Threatened for protesting the testing mania
and report on a new stage in the fight to scrap the MAP.
TEACHERS AT Garfield High School and other Seattle schools are being threatened with a 10-day suspension for their pledge not to administer a standardized test that they, along with many education experts, believe serves no useful purpose for students.
Jose Banda, superintendent of the Seattle Public Schools (SPS), is taking the position that teachers have until February 22 to give the Measures of Academic Progress (MAP) test. "Failure to follow through can be seen as insubordination," Banda said, according to KOMO News. The district could then suspend them for 10 days.
Teachers throughout the SPS system were required to attend a staff meeting Wednesday afternoon, where principals were instructed to read aloud from a letter that promised a task force would "report recommendations" to the superintendent, but that teachers were still expected to administer the MAP test by February 22.
This showdown in Seattle over the standardized testing frenzy in public schools developed fast. The MAP test boycott began with an announcement by Garfield High teachers on January 9 that they had decided, unanimously, to refuse to administer the test. Teachers at other schools, including Orca K-8 and Center School, have followed suit--the latest is Chief Sealth High School on the South Side of the city, which joined the boycott on Wednesday.
Teachers say the MAP test is a failure on a number of levels. It reduces class time when they could be working toward course goals. Students themselves say they don't take the test seriously because the results have no impact on class standing or graduation. And teachers are negatively affected by the results, which are used for evaluation purposes, even though the organization that created the test says it shouldn't be used as a measure of teacher efficiency.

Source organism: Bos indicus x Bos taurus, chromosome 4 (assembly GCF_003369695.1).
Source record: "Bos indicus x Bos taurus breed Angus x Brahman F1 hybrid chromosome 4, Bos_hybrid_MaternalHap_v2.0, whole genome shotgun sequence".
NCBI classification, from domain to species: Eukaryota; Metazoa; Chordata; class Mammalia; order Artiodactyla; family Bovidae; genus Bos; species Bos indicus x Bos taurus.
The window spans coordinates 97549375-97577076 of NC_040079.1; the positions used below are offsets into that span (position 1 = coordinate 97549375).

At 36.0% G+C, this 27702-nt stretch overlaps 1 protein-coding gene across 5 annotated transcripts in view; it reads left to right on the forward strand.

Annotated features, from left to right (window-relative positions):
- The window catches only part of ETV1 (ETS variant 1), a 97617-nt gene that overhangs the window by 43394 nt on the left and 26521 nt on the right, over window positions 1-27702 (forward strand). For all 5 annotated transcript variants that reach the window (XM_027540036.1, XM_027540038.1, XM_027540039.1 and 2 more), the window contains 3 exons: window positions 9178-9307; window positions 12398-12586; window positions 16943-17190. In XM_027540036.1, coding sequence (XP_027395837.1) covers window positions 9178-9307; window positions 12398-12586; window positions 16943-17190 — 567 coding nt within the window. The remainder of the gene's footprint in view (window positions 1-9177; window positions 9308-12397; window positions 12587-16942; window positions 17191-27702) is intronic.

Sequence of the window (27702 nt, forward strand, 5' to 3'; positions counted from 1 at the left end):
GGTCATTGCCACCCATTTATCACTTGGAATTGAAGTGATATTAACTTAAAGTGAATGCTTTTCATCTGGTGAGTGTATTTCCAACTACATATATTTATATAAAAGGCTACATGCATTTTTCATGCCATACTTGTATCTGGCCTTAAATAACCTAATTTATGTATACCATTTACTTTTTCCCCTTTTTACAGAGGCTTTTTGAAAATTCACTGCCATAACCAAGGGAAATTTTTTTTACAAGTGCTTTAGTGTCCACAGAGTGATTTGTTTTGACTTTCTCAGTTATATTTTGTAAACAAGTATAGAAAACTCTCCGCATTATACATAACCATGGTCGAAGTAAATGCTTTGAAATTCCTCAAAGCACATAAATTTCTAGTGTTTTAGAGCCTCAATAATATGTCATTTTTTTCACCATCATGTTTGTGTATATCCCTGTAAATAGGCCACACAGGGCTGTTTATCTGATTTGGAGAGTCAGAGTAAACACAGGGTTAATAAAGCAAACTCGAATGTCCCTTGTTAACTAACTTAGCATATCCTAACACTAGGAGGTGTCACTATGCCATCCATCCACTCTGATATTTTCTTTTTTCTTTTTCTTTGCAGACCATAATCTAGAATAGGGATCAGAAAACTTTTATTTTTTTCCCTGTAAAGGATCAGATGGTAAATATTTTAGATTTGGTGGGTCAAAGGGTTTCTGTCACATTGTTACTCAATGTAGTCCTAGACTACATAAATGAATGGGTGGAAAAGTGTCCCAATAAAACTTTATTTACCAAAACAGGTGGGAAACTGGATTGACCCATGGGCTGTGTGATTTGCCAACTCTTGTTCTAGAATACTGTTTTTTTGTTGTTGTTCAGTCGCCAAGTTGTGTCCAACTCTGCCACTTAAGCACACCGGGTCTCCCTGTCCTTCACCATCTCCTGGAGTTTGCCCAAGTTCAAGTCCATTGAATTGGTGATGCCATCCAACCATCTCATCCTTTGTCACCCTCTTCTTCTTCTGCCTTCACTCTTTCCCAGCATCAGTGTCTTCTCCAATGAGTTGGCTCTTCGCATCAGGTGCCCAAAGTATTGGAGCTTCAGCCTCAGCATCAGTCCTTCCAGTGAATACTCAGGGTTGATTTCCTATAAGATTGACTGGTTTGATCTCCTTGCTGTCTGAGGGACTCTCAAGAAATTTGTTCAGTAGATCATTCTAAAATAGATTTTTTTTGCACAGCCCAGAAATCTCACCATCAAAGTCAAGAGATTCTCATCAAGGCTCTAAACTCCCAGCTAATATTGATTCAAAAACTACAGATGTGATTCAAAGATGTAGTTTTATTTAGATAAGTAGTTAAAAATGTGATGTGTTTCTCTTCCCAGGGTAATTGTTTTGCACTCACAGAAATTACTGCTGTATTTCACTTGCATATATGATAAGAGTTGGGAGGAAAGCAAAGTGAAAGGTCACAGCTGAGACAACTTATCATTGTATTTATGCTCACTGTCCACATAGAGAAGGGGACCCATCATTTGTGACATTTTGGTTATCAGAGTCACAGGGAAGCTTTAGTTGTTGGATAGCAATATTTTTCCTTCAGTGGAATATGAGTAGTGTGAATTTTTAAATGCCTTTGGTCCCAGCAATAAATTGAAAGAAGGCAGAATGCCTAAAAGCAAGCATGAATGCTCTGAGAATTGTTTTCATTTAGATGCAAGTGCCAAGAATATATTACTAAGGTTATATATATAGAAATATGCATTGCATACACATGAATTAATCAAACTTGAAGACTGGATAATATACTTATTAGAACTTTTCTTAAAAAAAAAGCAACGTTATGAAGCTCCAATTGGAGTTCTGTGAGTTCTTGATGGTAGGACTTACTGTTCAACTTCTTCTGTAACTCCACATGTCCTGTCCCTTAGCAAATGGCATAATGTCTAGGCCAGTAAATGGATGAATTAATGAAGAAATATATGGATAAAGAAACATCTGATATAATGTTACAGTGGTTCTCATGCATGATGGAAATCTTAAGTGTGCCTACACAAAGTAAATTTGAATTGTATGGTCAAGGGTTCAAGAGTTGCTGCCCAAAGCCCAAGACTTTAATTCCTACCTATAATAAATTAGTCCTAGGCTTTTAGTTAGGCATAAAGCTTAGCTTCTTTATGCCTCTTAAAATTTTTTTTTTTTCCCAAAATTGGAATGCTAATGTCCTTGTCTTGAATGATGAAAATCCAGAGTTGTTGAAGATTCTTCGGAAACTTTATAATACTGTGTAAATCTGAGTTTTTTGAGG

The boycott has attracted national attention and an outpouring of support from parents, teachers and students who are frustrated with the spread of high-stakes standardized testing, which kicked into high dear after George W. Bush's No Child Left Behind law and has continued and even accelerated under Barack Obama.
Within a week of the Garfield teachers' announcement, an online petition supporting the boycott gathered thousands of names in a few days. American Federation of Teachers President Randi Weingarten issued a statement of support for the test boycott, calling it a "courageous stand." At the beginning of this week, nearly 70 prominent educators and researchers, including author Noam Chomsky, former U.S. Assistant Secretary of Education Diane Ravitch and author Jonathan Kozol, issued a statement of solidarity with the boycott.
On Wednesday, 200 teachers and their supporters rallied in Seattle, despite pouring rain, to march to SPS headquarters and take their message against testing to administrators.
Garfield High reading teacher Mallory Clarke told King5.com that she hasn't given the MAP test to her students for the past three years, and she wouldn't again this year, despite the district's threats:
Of course it worries me. I don't want to be away from my students for that length of time. I don't want to lose a ton of money on a teachers' salary. But I am willing to do it because that's the right thing to do, and it's also an education for my students to see me standing up for things that are right.